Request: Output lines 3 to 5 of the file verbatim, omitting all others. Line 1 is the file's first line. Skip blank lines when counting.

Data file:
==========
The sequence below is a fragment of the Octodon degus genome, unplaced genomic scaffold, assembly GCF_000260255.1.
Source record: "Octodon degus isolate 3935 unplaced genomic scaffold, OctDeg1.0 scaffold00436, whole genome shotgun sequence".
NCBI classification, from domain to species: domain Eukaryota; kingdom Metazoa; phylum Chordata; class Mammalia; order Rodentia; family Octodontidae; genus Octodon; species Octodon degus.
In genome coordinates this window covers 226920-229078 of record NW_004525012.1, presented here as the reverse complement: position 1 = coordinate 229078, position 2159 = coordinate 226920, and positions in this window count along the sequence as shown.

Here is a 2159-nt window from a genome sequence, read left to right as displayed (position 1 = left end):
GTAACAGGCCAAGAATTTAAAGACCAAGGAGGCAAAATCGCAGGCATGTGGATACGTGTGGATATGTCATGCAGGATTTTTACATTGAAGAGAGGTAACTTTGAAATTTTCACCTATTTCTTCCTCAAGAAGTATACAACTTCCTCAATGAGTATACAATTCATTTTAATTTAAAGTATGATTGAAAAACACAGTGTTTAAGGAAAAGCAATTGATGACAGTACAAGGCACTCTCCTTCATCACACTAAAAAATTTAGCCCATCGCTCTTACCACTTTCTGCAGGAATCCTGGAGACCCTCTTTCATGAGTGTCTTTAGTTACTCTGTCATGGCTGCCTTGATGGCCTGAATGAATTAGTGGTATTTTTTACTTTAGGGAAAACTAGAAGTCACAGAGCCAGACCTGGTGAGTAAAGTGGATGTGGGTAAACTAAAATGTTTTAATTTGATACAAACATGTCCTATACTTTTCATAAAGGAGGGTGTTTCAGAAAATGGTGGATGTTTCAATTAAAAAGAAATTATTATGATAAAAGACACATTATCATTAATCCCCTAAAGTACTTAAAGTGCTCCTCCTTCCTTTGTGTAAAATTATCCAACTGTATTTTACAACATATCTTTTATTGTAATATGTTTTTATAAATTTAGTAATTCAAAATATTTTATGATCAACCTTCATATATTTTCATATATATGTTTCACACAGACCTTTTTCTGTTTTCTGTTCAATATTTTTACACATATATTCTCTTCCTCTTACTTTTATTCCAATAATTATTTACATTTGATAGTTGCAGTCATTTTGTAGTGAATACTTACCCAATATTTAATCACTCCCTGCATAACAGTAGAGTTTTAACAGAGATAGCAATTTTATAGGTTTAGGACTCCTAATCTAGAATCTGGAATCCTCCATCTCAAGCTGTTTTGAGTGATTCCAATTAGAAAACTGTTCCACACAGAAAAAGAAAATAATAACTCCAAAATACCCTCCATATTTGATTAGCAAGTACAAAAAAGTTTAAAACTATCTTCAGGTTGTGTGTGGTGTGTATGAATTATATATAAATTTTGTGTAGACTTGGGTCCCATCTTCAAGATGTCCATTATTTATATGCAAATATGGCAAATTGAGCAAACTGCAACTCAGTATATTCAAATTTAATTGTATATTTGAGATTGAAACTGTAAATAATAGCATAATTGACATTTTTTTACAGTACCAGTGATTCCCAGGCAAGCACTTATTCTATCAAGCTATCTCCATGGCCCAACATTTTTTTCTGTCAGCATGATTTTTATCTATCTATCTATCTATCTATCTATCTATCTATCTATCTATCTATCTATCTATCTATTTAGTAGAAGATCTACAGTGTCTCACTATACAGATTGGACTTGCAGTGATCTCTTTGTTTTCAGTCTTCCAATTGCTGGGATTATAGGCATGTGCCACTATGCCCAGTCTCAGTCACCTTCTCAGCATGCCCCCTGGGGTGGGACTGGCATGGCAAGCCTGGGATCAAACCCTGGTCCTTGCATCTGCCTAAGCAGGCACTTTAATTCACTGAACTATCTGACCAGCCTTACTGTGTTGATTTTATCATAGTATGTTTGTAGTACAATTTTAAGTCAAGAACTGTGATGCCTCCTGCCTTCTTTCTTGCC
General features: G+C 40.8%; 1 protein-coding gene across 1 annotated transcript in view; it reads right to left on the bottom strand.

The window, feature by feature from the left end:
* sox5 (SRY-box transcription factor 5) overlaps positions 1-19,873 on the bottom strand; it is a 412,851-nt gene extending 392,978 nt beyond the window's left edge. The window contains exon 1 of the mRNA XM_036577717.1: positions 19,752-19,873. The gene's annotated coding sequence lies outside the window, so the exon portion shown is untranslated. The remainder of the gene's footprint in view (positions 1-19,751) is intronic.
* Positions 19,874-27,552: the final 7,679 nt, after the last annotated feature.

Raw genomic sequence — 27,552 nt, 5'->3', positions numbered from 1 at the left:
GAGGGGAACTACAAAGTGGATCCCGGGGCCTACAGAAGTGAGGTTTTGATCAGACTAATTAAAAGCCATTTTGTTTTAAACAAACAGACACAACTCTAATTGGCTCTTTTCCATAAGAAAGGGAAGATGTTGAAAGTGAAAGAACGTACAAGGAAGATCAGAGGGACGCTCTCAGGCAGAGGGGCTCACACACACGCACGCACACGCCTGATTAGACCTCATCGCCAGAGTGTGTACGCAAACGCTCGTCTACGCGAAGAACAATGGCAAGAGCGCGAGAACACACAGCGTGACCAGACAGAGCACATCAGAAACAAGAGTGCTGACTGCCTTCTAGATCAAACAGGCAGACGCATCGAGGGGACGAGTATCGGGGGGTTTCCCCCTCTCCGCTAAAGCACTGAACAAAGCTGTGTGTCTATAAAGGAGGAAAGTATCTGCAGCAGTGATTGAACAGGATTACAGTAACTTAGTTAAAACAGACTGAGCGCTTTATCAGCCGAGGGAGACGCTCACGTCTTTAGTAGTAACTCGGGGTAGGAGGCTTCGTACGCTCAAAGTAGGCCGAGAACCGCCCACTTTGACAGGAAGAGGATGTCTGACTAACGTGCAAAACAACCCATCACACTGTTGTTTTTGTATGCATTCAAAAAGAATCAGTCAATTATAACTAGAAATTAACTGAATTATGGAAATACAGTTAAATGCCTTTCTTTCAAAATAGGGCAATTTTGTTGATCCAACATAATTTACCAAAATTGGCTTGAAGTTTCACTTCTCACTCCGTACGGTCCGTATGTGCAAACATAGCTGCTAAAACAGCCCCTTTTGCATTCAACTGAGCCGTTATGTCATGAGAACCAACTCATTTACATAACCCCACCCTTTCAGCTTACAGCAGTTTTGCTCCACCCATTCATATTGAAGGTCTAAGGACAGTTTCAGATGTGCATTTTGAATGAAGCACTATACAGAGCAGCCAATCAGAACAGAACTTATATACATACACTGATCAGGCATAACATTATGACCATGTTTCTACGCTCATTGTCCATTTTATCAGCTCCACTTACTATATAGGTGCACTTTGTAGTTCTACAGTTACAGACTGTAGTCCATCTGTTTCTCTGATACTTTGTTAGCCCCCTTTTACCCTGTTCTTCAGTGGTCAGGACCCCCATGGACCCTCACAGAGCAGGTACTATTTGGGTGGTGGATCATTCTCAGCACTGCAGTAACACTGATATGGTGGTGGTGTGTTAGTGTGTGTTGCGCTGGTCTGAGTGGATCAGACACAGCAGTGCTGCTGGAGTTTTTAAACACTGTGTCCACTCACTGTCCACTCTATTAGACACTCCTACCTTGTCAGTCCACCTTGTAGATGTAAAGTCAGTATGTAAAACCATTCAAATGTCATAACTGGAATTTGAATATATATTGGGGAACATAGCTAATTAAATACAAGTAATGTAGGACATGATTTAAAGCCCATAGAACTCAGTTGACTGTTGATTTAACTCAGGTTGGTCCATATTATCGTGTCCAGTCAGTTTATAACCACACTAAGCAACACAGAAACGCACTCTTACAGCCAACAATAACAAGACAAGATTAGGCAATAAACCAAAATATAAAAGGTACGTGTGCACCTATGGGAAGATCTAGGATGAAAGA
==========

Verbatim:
NCBI classification, from domain to species: domain Eukaryota; kingdom Metazoa; phylum Chordata; class Mammalia; order Rodentia; family Octodontidae; genus Octodon; species Octodon degus.
In genome coordinates this window covers 226920-229078 of record NW_004525012.1, presented here as the reverse complement: position 1 = coordinate 229078, position 2159 = coordinate 226920, and positions in this window count along the sequence as shown.

Here is a 2159-nt window from a genome sequence, read left to right as displayed (position 1 = left end):